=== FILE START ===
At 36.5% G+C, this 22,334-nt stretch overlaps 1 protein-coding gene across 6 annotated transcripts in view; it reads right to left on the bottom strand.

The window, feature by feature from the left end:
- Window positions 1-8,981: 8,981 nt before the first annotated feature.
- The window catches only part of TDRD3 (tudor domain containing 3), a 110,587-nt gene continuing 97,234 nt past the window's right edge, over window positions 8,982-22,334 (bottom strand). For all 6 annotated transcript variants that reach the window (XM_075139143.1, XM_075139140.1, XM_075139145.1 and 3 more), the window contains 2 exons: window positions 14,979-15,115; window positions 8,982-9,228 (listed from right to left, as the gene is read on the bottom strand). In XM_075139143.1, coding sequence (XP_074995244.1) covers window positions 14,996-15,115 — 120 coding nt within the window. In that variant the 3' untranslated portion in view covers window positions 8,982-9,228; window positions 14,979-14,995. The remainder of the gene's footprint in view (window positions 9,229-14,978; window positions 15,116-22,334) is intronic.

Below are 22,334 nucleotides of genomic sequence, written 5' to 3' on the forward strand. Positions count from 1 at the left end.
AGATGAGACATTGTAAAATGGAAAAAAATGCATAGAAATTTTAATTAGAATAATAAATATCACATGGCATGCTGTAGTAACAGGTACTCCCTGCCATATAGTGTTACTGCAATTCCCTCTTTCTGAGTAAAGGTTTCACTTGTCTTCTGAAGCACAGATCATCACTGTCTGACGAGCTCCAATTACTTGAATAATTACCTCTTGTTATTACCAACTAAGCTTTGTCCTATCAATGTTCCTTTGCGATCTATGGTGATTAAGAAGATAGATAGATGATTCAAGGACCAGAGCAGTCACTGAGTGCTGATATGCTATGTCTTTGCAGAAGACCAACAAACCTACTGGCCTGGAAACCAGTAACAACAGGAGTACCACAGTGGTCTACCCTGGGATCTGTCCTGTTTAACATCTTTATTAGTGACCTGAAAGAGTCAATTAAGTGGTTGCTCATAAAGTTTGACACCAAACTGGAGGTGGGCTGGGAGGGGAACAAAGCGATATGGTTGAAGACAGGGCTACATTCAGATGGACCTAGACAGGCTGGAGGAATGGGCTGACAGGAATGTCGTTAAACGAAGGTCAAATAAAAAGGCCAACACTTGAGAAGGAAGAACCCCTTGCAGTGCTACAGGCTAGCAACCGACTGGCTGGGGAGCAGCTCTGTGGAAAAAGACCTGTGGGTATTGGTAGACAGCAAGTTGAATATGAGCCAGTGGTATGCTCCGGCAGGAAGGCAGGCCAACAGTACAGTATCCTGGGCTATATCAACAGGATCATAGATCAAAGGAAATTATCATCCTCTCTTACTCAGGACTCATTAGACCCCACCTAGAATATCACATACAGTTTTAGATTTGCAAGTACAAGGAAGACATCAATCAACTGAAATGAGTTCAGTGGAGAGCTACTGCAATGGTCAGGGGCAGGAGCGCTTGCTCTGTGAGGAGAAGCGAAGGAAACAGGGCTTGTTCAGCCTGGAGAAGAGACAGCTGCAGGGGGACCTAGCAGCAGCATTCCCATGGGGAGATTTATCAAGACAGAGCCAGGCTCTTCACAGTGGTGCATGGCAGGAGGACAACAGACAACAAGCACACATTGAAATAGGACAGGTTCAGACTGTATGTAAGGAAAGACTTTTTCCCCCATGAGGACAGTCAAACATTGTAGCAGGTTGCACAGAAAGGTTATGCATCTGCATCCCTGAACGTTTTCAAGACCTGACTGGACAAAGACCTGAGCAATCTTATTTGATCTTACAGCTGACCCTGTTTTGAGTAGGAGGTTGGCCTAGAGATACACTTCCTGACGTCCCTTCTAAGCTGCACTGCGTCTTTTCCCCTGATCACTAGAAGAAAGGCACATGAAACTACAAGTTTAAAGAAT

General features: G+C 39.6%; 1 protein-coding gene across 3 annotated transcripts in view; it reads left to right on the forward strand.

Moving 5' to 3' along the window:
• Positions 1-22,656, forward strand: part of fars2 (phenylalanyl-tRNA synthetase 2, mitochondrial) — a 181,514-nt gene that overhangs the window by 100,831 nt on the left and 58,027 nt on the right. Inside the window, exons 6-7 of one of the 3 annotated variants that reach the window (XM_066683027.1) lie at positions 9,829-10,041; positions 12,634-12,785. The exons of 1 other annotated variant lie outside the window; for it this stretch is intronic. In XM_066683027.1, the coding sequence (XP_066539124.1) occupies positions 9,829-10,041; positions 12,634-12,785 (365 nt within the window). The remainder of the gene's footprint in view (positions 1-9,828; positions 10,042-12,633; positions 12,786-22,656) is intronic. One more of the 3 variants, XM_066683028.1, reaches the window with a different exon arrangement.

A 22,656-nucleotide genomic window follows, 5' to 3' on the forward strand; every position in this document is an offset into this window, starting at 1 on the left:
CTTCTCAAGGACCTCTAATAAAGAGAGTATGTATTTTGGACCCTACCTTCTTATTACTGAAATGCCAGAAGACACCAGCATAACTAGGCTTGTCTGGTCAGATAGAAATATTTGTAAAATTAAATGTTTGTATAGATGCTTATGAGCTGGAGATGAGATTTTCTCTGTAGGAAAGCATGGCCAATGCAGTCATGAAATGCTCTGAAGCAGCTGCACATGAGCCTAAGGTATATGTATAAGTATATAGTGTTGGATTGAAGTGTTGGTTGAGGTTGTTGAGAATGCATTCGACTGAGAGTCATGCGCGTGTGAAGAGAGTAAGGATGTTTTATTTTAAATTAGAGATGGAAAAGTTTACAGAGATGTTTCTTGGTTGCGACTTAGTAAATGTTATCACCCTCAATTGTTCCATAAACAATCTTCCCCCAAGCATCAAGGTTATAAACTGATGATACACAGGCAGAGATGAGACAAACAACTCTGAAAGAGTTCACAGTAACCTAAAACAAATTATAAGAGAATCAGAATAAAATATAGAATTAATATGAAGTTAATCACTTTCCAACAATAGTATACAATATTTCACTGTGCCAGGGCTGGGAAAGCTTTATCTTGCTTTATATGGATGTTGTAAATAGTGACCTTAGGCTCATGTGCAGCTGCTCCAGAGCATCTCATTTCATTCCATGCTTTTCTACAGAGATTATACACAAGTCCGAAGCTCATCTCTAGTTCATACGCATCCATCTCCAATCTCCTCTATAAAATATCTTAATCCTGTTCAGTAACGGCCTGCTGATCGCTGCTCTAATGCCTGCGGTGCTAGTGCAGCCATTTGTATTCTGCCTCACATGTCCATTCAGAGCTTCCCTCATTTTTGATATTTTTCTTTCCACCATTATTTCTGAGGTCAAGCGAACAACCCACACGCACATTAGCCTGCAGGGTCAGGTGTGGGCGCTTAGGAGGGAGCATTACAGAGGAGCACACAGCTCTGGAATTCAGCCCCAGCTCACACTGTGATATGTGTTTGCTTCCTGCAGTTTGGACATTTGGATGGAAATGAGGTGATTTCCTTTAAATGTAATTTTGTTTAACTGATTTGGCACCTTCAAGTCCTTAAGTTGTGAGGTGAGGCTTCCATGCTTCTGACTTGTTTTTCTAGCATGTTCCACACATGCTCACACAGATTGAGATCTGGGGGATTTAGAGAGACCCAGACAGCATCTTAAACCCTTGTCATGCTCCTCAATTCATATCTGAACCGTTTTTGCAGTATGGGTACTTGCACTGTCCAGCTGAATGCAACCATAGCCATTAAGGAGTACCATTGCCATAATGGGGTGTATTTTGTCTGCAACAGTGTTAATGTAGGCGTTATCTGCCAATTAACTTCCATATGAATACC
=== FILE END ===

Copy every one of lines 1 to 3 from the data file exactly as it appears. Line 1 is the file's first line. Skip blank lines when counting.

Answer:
At 36.5% G+C, this 22,334-nt stretch overlaps 1 protein-coding gene across 6 annotated transcripts in view; it reads right to left on the bottom strand.

The window, feature by feature from the left end:
- Window positions 1-8,981: 8,981 nt before the first annotated feature.